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Nota Bene May 3, 2019

North Shore Catholics take turns carrying large wooden cross

By Peter Nation

Members of St. Edmund's Parish take turns carrying a wooden cross on their backs on Good Friday. (Photo submitted)

More than 300 parishioners from St. Edmund’s, Holy Trinity, and St. Paul’s parishes united to bring their faith into the public square on Good Friday morning.

Led by six altar servers, a procession of babies in buggies, lively children, a bicyclist, people in the prime of life, and the venerable elderly, trudged along a penitential and sometimes muddy route under an appropriately grey sky.

Teams of parishioners took turns carrying the wooden cross on their shoulders from St. Edmund’s Church, through Ottawa Gardens, to Victoria Park, and back to the church. They paused at each Station for a Gospel reading and prayers by Father Vincent D’Souza as well as Deacons Rennie Nahanee and Richard Podgurski, and continued to subsequent stations while singing verses of the Stabat Mater.

This Good Friday event was initiated by Father John Tritchler, pastor of Holy Trinity parish, in the early 1990s. In those years, the route was from Holy Trinity all the way down Lonsdale Avenue, to Esplanade, and back. As the North Shore grew, traffic became too heavy for a procession which included the elderly, children on bicycles, and moms pushing baby buggies, so for safety reasons, Father Jim Comey, Holy Trinity pastor at that time, chose a safer route. Over the years the number of worshipers has grown from the original three to three hundred.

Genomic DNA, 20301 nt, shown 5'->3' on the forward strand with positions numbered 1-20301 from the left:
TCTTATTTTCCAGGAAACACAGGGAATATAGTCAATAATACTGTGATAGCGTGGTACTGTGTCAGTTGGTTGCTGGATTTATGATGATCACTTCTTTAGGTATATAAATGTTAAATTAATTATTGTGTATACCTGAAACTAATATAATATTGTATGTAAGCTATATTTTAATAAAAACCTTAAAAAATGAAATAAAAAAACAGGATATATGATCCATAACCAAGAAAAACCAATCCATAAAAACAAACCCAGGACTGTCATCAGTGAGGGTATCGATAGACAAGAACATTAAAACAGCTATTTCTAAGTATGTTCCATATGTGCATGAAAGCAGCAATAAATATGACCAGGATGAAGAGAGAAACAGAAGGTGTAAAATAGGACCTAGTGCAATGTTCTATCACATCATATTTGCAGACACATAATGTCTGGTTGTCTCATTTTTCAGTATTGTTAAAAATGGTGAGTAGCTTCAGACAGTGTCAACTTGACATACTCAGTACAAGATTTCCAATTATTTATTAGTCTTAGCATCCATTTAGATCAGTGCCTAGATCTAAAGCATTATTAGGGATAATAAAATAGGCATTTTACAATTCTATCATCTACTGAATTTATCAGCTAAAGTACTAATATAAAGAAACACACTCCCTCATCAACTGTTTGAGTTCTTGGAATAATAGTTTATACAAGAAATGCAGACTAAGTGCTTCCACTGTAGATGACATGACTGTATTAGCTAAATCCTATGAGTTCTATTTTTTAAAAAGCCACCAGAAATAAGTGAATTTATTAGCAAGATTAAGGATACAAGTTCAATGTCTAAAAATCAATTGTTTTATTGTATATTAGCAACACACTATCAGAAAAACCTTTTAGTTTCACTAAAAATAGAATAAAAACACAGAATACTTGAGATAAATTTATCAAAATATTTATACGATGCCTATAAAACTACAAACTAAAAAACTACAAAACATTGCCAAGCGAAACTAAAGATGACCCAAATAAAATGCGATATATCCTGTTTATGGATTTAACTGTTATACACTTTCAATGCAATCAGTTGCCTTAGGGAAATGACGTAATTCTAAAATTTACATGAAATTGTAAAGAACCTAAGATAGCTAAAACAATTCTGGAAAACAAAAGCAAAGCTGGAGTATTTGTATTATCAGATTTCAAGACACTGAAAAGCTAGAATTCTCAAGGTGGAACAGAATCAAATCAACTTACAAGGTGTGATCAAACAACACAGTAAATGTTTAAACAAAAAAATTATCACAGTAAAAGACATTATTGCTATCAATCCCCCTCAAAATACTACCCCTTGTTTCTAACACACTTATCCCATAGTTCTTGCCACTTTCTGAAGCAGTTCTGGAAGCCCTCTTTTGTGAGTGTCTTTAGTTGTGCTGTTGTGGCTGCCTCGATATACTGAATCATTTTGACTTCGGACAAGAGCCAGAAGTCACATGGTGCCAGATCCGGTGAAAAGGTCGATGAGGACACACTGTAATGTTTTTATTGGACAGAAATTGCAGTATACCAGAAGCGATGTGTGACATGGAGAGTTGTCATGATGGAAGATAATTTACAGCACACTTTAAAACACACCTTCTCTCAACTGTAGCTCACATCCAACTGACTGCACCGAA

Why do parishioners make the effort, typically in wet Good Friday weather, to walk these Stations of the Cross?

For Vilma Pilar, “the outdoor ambiance is very important in setting the mood for the journey.  It helps to spiritually ground me and put me in the 'shoes' of the Lord. Surrounded by the natural beauty of the park and nature, it adds a very special feel and creates a deeper connection as we pray through the Stations. The outdoor set up encourages a level of commitment because of the uncertainties of Mother Nature. Walking through the stations rain or shine heightens the emotions you feel in prayer.”

For Serafino and Zuzana Vignone, “to contemplate more deeply Christ’s Passion in a natural setting makes it a very spiritual experience every year.” They said they enjoy spending quality spiritual time with their children and their faith community.

The Vignones want their children “to realize what our faith is like and how privileged we are that our friend died for us.”  

Antonio (6) and Natalie (4), participate because they “like doing things outside and hearing about Jesus.” From participating in the Stations, they learned “how Jesus was nailed on the cross” and that “Jesus had to walk far.”

What stuck with Doug McDonald this year is “the memory of lifting high the cross, with a sea of people from three parishes, working their way among the trees.” He said meditating on the suffering servant brought him closer to God, and hopes this will inspire others “to walk the stony path in Jerusalem.”

Grace Zhang said she participates because, “Jesus accompanies us every day and every walks with us in the journey of our life. On Good Friday, it is my turn to accompany him, walk with him, and carry the cross for him.”

“Sometimes we don't know what we are doing, and we put others on the cross.  Jesus said when we do that, we actually put him on the cross. I ask Jesus to open my eyes to see, open my ears to listen, open my mind to understand, and open my heart to love him and others so that I won't put him and them on the cross.”

“Jesus is risen from dead, Alleluia! We are risen with him!”

See more photos from Holy Week around the archdiocese here.